Several of my readers have mentioned that they're planning to move in the near future. To those readers and future readers, I thought I'd let you know that over the years, I've moved house eleven times, moved out of state twice, and moved internationally five times. I might know a few things about moving, so I hope I can offer some help to you who are planning a house move, big or small.
This category applies to most of us, I think. Moving is an extremely heavy expense. Trust me, I know! Control your costs and your stress with the following tips that have worked well for me:
1. Find free moving boxes. I have never paid for moving boxes. The frugalista in me doesn't see the point in shelling out $5+ for each box that only gets used once and will be recycled as soon as unpacked in the new home. Here's a brief list of places you can explore for free boxes, while ultimately helping out the environment as well:
- Clothing stores
- Craigslist, FREE section
Wherever you find boxes, make sure they are a good size. You don't want them to be too big that it gets too heavy to move or too small that it can't store anything. The perfect size box is one that you can pick up easily when filled with your personal things and that you can see over so you're not blinded when you're walking; roughly maximum 30" W x 24-30"D x 24"H.
2. Also find free packing material. As with boxes, I have never paid for packing materials. Instead, I use what I have around the house.
- I cushion my fragile plates and glasses between towels and bedsheets.
- If I run out of towels and bedsheets, I resort to using my clothes. I've rarely had to do this, though.
- Newspapers also make great packing material.
3. Color Code. This is especially important if you are moving into a place with more than one room and you have other people to help you. Assign a color to each room and mark your box with the same color. At the new place, post signs indicating the name of the room and its color in very prominent places. This way, no one has to ask you where each box needs to go.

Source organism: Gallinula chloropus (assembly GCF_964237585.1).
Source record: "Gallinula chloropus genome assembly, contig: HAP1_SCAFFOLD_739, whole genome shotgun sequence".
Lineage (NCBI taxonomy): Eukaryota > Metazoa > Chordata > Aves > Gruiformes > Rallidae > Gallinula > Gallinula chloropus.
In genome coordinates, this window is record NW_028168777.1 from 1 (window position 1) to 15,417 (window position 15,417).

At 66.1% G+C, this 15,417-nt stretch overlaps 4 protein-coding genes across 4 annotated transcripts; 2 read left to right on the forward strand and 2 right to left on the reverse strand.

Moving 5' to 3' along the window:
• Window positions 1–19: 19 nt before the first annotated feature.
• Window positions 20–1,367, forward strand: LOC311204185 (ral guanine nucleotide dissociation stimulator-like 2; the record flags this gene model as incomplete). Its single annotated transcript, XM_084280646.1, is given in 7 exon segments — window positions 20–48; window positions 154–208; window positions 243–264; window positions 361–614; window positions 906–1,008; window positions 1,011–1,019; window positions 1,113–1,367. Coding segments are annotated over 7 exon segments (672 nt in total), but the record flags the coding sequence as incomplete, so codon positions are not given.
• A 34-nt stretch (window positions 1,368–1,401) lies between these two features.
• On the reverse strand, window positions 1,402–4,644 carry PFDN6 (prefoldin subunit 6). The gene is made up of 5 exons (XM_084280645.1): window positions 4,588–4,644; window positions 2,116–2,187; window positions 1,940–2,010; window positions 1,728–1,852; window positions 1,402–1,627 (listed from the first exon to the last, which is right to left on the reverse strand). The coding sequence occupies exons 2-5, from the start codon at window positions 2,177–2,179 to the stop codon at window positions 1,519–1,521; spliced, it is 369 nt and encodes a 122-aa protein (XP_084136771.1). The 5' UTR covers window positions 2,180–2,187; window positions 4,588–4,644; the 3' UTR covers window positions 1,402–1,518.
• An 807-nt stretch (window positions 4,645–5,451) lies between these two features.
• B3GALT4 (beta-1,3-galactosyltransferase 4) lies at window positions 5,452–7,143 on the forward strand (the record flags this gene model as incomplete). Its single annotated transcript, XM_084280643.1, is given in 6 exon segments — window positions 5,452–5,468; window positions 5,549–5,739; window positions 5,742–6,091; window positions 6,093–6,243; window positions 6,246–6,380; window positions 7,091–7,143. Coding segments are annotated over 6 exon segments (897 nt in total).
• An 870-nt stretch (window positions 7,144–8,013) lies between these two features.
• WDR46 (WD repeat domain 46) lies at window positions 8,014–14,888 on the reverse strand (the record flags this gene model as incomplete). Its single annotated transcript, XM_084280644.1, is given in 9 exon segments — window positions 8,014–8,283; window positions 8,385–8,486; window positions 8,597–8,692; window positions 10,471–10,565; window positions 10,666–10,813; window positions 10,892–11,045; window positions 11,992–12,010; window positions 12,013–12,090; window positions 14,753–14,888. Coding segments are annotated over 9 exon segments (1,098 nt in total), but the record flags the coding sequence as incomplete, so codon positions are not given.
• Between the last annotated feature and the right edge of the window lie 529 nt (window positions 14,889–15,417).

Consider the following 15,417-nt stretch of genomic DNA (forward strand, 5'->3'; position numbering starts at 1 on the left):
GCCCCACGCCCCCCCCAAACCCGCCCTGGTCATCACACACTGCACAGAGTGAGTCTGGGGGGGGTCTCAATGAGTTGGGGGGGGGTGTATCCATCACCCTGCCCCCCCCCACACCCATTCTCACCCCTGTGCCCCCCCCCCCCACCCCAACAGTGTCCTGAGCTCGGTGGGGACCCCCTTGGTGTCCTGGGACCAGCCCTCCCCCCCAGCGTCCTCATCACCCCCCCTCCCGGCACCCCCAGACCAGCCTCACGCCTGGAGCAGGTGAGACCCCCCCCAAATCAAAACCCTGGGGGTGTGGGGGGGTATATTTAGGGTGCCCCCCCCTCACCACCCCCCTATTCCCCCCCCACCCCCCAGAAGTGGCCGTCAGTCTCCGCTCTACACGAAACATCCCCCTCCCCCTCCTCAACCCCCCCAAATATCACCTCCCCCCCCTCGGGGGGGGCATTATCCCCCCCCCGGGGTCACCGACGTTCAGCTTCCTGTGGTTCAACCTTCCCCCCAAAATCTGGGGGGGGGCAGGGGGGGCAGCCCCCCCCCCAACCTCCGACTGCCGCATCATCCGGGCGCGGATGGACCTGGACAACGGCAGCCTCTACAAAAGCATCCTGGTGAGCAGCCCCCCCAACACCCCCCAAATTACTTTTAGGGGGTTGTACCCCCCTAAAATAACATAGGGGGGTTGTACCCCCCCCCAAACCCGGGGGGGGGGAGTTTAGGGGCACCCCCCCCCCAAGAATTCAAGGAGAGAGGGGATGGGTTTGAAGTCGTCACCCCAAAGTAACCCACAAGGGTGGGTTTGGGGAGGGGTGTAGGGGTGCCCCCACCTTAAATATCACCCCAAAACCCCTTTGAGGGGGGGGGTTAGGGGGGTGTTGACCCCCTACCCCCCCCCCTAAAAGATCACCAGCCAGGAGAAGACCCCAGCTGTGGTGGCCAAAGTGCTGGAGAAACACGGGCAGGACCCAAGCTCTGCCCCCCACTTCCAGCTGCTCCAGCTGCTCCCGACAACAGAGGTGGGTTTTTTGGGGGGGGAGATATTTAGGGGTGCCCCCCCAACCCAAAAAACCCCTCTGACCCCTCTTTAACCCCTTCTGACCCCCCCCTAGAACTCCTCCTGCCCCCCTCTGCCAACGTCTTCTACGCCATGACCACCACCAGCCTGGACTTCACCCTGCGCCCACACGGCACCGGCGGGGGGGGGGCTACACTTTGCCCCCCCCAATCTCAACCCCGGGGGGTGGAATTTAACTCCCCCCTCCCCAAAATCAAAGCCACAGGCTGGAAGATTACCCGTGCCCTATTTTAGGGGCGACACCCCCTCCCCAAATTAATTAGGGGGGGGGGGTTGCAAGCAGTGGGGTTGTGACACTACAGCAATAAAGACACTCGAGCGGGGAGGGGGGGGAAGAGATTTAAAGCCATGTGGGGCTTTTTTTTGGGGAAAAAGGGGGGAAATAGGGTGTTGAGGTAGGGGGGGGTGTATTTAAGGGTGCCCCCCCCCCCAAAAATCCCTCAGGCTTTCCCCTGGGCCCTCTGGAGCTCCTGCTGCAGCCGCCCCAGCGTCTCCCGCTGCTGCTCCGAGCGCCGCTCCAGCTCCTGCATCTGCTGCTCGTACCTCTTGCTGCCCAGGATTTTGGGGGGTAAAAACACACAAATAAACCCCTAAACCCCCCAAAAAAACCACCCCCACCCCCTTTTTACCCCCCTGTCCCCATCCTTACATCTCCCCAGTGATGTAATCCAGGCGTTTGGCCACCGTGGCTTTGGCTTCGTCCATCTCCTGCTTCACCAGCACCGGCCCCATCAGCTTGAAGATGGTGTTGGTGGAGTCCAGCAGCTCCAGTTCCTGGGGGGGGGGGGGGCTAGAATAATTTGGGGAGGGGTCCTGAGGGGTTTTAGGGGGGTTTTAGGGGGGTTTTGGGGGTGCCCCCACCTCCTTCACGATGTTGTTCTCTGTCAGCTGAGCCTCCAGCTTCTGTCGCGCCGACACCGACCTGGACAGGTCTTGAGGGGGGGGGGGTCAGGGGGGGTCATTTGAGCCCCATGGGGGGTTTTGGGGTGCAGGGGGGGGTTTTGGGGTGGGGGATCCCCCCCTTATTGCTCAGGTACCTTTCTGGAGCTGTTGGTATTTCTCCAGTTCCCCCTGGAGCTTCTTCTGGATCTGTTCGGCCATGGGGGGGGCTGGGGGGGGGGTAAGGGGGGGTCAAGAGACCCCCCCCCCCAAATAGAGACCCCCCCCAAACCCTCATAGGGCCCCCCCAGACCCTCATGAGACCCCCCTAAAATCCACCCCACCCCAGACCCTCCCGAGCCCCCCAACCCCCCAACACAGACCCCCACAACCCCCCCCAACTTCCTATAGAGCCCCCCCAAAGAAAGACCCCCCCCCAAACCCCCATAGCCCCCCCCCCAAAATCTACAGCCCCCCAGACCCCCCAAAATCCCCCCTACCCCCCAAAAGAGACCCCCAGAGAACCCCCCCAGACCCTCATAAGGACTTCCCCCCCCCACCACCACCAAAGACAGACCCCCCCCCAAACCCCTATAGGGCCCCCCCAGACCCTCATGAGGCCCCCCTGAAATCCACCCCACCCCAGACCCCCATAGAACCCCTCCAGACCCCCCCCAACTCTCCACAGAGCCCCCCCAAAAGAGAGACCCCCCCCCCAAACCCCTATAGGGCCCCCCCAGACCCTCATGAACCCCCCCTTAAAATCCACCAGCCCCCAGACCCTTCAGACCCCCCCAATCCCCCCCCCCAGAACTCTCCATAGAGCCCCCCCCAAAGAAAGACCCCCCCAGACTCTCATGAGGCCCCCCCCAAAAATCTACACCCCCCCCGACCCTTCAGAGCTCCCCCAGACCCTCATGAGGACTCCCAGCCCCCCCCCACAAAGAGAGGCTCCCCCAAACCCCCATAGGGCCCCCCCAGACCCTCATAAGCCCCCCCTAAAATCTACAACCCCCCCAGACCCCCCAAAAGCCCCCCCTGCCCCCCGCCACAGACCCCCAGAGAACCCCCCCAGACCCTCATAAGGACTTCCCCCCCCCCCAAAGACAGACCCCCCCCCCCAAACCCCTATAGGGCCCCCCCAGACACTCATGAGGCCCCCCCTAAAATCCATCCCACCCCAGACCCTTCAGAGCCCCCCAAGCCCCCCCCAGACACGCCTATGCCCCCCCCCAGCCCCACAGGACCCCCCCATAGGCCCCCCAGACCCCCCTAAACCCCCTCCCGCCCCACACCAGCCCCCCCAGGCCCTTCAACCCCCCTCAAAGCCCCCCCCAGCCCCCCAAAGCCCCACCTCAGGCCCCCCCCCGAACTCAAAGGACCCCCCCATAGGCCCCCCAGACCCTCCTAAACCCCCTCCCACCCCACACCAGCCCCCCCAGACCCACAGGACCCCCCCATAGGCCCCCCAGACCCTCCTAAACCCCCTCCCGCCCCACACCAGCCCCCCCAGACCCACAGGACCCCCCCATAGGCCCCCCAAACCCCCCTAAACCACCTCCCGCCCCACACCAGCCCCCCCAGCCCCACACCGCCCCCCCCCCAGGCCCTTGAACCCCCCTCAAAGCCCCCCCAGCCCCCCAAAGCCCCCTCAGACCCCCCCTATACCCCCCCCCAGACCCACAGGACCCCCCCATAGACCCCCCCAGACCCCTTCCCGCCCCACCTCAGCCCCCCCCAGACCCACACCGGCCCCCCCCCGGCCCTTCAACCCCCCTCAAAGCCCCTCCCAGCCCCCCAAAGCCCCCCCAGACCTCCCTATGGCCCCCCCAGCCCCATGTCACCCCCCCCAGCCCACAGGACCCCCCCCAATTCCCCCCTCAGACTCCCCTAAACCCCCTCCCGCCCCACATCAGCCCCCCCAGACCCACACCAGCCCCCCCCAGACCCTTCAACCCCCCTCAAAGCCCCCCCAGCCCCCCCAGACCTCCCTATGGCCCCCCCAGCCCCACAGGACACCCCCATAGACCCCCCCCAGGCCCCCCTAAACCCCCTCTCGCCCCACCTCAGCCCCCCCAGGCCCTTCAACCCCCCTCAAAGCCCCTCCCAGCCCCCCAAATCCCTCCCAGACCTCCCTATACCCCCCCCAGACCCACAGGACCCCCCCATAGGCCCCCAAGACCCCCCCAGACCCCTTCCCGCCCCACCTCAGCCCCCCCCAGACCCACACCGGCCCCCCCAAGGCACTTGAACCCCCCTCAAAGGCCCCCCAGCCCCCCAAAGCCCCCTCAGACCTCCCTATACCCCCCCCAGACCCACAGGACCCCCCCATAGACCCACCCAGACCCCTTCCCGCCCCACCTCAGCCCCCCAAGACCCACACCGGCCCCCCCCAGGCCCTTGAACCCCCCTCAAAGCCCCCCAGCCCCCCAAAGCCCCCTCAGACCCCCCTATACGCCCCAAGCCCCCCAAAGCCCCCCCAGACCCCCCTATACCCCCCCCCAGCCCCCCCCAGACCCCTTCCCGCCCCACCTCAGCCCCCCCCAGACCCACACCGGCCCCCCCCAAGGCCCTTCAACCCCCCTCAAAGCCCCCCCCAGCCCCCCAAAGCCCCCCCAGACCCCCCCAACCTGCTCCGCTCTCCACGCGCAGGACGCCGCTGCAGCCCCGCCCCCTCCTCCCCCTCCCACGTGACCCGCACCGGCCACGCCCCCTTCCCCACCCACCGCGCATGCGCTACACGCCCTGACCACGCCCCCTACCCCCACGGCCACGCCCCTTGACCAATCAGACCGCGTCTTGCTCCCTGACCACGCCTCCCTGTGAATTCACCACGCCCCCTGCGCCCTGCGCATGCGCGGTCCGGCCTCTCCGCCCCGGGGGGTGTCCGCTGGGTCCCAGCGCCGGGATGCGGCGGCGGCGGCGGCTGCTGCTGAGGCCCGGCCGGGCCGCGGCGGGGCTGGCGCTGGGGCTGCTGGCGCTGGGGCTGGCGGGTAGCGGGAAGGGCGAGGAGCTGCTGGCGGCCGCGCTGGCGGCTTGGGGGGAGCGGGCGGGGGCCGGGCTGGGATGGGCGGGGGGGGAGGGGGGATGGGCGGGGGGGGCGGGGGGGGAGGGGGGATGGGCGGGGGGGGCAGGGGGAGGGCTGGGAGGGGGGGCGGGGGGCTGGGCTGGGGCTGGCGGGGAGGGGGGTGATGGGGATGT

4. Label. Even with color coding as a great organizational system, it's also a good idea to clearly label the contents of each box for your own use (after the movers are gone). You don't want to look at a bunch of blue boxes, but not know exactly which box has your bedsheets.
5. Denote a box placement area. In addition to #3, it's a good idea to place a sign IN the room where boxes should go. It should be a place where there won't be furniture placed and clear of main traffic zones.
6. Pack a bag. After a day of moving boxes and furniture, don't assume that you'll have the energy to open up the boxes and start organizing all your belongings in your new home. Pack a bag of night clothes, bath towel, toiletries, a few days worth of work clothes and shoes to help you get through the first few days. That way, you're not stressed out looking for your toothpaste at midnight. Pack the bag as if you were going on vacation.
7. Keep some things unpacked. It's easy to get carried away and pack everything in plain sight, but consider the following items to leave unpacked:
- Cleaning supplies (useful to have on hand if your new place hasn't been mopped or swept yet)
- Tool kit (in case you need to take apart furniture to get through doors)
- Kitchenware (or at least know exactly where they are in your pile of boxes so you can easily access your plates and silverware or glasses for nourishment and refreshment)